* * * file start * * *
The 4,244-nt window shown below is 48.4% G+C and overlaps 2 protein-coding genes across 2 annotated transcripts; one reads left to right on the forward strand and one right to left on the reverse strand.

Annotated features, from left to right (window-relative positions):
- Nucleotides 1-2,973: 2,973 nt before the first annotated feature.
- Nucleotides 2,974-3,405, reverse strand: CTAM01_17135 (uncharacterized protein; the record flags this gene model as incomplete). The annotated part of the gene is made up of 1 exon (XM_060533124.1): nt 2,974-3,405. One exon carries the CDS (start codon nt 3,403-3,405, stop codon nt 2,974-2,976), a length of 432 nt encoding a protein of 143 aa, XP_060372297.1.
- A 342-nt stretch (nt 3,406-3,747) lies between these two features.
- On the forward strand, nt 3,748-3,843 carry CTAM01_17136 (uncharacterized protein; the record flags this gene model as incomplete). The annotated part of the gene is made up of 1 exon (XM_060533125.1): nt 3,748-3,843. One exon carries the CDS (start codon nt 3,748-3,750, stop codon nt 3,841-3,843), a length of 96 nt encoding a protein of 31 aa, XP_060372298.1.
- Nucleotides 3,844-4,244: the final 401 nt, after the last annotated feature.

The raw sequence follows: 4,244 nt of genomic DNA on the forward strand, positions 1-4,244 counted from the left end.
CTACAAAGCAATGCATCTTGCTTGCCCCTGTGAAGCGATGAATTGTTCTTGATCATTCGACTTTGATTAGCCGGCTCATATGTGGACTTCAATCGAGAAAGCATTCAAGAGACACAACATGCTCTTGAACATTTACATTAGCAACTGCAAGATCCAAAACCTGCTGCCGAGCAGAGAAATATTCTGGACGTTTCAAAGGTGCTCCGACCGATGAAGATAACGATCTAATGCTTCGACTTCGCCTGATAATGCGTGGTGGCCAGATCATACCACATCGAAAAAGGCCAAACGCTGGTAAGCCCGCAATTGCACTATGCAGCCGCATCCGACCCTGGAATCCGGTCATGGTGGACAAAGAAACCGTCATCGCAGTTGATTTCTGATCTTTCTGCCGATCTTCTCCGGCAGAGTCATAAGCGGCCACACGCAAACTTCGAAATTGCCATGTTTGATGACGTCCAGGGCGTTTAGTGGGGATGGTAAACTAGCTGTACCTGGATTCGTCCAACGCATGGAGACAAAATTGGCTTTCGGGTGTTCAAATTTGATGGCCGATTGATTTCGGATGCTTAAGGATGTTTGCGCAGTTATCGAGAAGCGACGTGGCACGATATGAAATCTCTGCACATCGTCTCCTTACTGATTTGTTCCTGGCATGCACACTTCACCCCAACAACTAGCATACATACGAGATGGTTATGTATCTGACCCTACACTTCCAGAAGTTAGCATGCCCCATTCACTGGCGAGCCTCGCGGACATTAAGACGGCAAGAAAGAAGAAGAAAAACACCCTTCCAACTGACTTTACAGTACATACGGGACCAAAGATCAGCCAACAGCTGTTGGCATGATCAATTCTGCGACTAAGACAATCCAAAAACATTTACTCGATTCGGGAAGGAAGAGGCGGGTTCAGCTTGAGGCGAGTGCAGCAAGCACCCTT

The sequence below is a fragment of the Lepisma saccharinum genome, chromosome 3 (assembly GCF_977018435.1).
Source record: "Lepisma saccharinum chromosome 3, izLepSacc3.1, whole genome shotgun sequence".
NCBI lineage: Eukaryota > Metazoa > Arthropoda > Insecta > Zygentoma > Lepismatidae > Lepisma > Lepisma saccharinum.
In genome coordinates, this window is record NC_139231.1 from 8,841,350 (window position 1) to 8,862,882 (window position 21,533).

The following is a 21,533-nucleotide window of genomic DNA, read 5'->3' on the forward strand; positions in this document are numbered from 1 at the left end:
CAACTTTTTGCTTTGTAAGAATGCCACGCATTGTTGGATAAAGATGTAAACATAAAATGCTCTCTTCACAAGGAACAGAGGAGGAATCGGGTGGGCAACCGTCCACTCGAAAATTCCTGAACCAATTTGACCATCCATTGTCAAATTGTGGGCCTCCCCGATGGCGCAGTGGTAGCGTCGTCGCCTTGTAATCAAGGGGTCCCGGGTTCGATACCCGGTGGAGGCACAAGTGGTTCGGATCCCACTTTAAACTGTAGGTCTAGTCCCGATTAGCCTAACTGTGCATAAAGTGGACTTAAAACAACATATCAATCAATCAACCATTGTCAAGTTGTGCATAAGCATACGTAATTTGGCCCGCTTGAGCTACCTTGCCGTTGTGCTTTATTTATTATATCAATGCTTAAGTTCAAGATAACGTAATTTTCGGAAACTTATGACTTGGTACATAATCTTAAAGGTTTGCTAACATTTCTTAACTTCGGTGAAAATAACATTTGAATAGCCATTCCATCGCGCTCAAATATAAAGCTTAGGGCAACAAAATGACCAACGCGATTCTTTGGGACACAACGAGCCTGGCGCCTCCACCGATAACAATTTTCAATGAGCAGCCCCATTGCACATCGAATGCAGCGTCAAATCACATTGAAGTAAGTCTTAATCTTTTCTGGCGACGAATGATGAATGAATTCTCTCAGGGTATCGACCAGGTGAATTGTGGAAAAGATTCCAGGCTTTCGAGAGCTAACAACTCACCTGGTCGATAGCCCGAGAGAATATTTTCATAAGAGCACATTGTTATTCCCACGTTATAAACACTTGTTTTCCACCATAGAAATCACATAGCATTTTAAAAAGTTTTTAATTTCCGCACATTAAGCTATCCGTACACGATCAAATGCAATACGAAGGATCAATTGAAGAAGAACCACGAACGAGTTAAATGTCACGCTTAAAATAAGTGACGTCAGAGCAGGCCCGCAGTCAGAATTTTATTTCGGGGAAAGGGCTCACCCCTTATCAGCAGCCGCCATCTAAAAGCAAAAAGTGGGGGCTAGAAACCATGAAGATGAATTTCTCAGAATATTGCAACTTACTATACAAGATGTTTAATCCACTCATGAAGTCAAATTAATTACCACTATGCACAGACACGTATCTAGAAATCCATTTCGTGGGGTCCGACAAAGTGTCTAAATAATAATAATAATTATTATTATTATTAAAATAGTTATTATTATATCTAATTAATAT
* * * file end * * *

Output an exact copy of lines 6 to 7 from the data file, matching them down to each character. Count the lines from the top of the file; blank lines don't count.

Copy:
- On the forward strand, nt 3,748-3,843 carry CTAM01_17136 (uncharacterized protein; the record flags this gene model as incomplete). The annotated part of the gene is made up of 1 exon (XM_060533125.1): nt 3,748-3,843. One exon carries the CDS (start codon nt 3,748-3,750, stop codon nt 3,841-3,843), a length of 96 nt encoding a protein of 31 aa, XP_060372298.1.
- Nucleotides 3,844-4,244: the final 401 nt, after the last annotated feature.